The Shade-Matching Concealer Trick That Will Prevent A Cakey Look

Few products can compete with the versatility of concealer when it comes to multitasking makeup. Concealer can serve as an undereye brightener, blemish eraser, and, in a pinch, even eyeshadow primer. If your eyeliner's wing ends in a blunt tragedy, concealer is there to sharpen things up. There's a reason why many of us refuse to leave our trusty tube of the stuff at home no matter how limited our makeup bag real estate is. Plus, it's no secret that you can use the right concealer as the ultimate subtle contour. "I love concealer... I think it's so important to [use as] highlight. It just brightens the face and shows your cheekbones," celebrity makeup artist Amy Schmiederer tells E! News.

For all its merits, you'd think that concealer could do no wrong. Still, nearly every makeup user has encountered the drawbacks of cover-up at one point or another. Perhaps the most aggravating plight faced by beauty lovers is the dreaded appearance of cakey concealer. Creasing concealer always seems to occur at the worst possible times, and it isn't always easy to fix. Often, the situation unfolds a bit like this: shortly after applying a gorgeous look, you check the mirror, only to find your once-perfect concealer flaking, peeling, or pilling. True, you could scrub the offending product off right then and there; however, it's not an ideal solution when, say, on a first date. So, instead of letting patchy makeup pull a fast one on you, why not stop cakey concealer before it starts?

The expert-approved methods to prevent concealer woes

If you want to stop your concealer from creasing, there's one preventative measure that beauty professionals agree on unanimously: don't use too much of it. Ideally, you want to apply concealer as sparingly as possible, whether using it under the eyes or atop a blemish. While some artists suggest letting the product dry slightly for more opaque coverage, others think blending right away is key. "Buff [the concealer] into a sheer finish with a fluffy brush, or heat [it] up with fingertips to cover the area without leaving too much product on the skin. That way, you avoid creasing, any sliding around, or having to use too much powder to set it," makeup artist Andrew Gallimore tells British Vogue.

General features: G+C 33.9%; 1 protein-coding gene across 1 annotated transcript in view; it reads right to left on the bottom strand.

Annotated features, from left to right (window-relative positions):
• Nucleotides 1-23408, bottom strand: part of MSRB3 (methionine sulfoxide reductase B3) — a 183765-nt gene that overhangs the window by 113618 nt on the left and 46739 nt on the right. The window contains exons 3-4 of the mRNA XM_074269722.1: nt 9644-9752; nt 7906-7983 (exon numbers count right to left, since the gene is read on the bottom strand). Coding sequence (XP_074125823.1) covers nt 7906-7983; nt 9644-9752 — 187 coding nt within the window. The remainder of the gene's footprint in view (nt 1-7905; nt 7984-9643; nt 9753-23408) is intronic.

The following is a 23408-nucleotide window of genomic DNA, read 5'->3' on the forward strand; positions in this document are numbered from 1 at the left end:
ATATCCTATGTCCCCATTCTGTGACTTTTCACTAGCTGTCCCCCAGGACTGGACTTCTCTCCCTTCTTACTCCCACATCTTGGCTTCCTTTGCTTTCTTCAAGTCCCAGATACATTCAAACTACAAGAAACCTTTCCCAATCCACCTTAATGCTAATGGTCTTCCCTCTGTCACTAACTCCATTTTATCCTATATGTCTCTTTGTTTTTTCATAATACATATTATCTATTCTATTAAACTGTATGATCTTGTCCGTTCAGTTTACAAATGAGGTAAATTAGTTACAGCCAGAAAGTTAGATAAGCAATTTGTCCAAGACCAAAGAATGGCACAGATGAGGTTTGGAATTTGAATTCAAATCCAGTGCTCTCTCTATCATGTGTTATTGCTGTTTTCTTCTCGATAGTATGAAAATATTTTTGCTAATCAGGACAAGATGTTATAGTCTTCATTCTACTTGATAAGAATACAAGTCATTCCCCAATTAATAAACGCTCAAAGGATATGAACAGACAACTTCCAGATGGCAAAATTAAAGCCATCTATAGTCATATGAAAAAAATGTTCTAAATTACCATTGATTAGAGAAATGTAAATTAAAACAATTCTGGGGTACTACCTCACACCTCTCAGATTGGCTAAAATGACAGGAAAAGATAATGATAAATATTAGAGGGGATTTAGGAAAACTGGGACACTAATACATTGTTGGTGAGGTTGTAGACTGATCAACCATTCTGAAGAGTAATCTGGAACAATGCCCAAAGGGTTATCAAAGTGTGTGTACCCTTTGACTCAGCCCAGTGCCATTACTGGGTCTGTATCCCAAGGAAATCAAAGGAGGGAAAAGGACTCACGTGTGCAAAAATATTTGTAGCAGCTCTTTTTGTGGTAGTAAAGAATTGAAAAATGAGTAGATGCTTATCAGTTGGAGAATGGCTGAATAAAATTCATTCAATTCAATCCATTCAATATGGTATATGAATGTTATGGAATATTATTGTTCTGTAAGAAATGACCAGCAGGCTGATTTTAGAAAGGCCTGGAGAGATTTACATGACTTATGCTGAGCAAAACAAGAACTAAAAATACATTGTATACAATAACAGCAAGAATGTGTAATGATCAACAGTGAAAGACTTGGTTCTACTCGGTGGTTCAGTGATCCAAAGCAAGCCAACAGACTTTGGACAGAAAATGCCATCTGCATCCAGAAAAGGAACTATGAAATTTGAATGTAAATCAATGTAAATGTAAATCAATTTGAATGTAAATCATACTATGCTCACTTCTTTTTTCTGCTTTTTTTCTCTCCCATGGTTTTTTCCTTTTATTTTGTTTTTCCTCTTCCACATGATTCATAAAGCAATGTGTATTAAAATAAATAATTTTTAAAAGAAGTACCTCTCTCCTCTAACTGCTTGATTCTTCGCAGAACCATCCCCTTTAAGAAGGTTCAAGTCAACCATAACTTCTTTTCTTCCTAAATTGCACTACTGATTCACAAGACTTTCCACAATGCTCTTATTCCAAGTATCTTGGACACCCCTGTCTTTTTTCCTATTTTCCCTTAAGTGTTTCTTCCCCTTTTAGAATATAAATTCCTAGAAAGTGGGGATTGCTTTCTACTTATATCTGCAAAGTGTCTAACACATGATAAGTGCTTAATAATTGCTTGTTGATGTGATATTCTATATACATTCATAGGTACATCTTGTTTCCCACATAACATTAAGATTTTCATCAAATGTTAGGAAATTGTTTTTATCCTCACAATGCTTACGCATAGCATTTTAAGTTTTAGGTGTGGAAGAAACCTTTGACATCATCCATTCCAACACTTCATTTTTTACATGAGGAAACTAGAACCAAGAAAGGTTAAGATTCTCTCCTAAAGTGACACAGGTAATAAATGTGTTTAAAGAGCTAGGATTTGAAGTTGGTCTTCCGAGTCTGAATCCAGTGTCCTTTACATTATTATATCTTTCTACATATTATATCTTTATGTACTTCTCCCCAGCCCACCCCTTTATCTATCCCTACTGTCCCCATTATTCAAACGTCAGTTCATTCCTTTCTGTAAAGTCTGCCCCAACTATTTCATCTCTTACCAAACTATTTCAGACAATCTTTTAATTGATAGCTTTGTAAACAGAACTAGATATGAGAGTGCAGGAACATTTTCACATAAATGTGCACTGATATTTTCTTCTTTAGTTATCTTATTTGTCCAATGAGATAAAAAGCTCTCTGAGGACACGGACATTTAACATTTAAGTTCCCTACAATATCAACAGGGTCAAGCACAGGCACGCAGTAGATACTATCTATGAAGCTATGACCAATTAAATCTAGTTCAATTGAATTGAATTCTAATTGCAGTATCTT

Another way to keep your concealer looking fresh throughout the day (and night)? Make sure you use the right shade for the job. It's not unusual to opt for a light shade of concealer to highlight and correct discoloration — but it won't work as well to hide acne and hyperpigmentation. "[Lighter colored concealer] makes blemishes more noticeable and creates a whole host of problems. So I recommend that most people buy a concealer that matches their skin tone," Melissa Murdick tells Insider. You can even use darker concealer to help the discoloration look more natural on your skin.

Ultimately, you may need different concealers for different areas of your face. If you simply go up and down one shade, you then have three slightly different tones to use, and you can use them to highlight different areas, which will also brighten your face. Use darker concealer around your forehead and jaw and lighter concealer under your eyes — and voila!

Other tips to stop your makeup from getting patchy

Now that you've mastered the art of applying your concealer, you should be aware of another culprit behind cakey makeup: improper skincare. "If your natural skin is very oily or very dry, and not properly prepped or treated with the right products, it can make the makeup on the face look extremely cakey," makeup artist Manuel Espinoza tells The Zoe Report. You might not be able to change your skin type, but you can adjust your skincare routine to address patchiness at its source. For example, regular sunscreen and makeup users should always double cleanse as part of their evening routine. To double cleanse your skin, simply wash off makeup with an oil or cream-based cleanser before lathering up with your favorite water-based cleanser.

Still struggling with uneven skin texture and cakey cover-up? If your cleansing routine isn't cutting it, take a look at the rest of your beauty regimen. Dry skin types can benefit from adding extra moisture, like overnight slugging, whereas oily, acneic skin might need consistent exfoliation. "Products and tools that help us exfoliate are designed to encourage a healthy behavior our skin does naturally," dermatologist Caroline Robinson tells The Washington Post. Physical exfoliators, like scrubs or polishes, can be used alone or interchanged with chemical products, such as glycolic acid or retinol-based formulas. Furthermore, all skin types feel their best when adequately hydrated, so don't skip the moisturizer before you put on concealer (or any other cosmetics). Once your finished look is complete, use setting spray for added protection against makeup meltdowns.